Inadequate pleadings are a common occurrence in employment tribunals. Problems can range from cases consisting of the barest generalities to documents containing such a morass of detail that it is difficult to know what the claim is really about.
The problem can arise irrespective of which side you are on. Such defects have to be overcome before trial to allow you to understand the case your client has to meet. The principle tool here is the Request for Further Information (RFI). It is commonly used, but its tactical considerations are often overlooked. Here are some key pointers to consider when thinking about whether to, and how to, make such a request.
Do You Really Need One?
An RFI may not be the right solution to a gap in the pleadings. A party need only provide enough information to allow the other side to understand the case. That is different to whether a lawyer can look at it and immediately discern what the dispute is about. The allegations made in an unclear pleading may nevertheless be entirely clear to your client (for example, because they were the subject of an earlier grievance). You need to look and see if there are other documents available that allow you to understand the allegations. If it is clear, plead to it and avoid making an RFI unless there is some element of ambiguity.
An RFI may also not be the most cost-effective way to get the particulars you want. Something that is unclear in the pleadings may become obvious in disclosure, and depending on the case there may be no harm in you waiting until disclosure to see if your questions are answered. Necessity is also an important rule of thumb when drafting an RFI. Focus on the questions that you need to know to respond to the case. That may well be less than what you would like to know.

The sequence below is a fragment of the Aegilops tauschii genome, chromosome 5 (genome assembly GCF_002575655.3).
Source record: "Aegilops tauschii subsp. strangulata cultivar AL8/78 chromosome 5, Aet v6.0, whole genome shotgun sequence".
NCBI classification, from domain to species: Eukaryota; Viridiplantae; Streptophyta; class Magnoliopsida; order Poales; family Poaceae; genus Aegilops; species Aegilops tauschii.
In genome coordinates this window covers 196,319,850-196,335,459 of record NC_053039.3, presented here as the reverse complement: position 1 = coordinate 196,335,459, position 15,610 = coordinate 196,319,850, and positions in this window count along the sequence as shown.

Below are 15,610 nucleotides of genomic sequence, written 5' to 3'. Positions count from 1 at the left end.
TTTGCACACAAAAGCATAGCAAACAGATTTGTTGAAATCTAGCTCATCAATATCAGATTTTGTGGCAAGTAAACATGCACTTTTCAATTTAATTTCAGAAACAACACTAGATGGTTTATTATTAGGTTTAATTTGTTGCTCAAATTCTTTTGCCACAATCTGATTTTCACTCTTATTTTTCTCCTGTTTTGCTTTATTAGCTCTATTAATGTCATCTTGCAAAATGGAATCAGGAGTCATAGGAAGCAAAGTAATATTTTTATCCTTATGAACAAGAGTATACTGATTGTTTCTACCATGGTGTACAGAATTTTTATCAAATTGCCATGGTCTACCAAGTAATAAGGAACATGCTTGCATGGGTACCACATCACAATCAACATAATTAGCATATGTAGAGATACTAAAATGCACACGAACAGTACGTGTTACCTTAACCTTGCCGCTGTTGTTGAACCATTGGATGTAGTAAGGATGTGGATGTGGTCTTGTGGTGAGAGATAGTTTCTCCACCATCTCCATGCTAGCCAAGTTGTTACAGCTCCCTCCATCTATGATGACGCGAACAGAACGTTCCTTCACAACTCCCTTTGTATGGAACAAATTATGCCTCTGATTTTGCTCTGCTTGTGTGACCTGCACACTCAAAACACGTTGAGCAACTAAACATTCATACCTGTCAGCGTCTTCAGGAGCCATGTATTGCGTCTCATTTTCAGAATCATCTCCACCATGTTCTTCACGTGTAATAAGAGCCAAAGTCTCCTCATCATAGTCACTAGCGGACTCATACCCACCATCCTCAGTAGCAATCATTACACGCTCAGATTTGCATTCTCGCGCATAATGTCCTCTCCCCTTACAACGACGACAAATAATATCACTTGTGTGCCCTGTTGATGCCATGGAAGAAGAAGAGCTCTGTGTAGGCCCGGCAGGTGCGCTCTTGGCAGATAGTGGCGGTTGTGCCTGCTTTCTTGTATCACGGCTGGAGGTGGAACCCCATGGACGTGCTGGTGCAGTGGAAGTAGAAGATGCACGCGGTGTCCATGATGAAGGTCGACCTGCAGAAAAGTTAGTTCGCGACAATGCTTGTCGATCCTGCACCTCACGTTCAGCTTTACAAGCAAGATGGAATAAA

Don’t Interrupt Your Opponent’s Mistakes
Tied to the issue of necessity is that a failure to give full particulars can often be because of an underlying weakness in the claim. Used properly an RFI can capitalise on your opponent’s mistakes by exposing them, forcing them down roads of twisted logic, and preventing them from having the wriggle room to make their case up as they go along later.
However, an RFI is not always the best way to capitalise on the other side’s mistakes. It risks alerting the other side to the weaknesses in their case and giving them an opportunity to fix them. They might not have done this if you had just kept quiet.
Think carefully about whether an RFI is the right approach for your case, or whether it is better to keep your powder dry. Use one only if you need to clarify the case in order to respond; if you need to tie the other side down to a particular version of events to avoid them wriggling out later; or where you are confident that the answer your opponent will give is likely to inflict further harm on their case.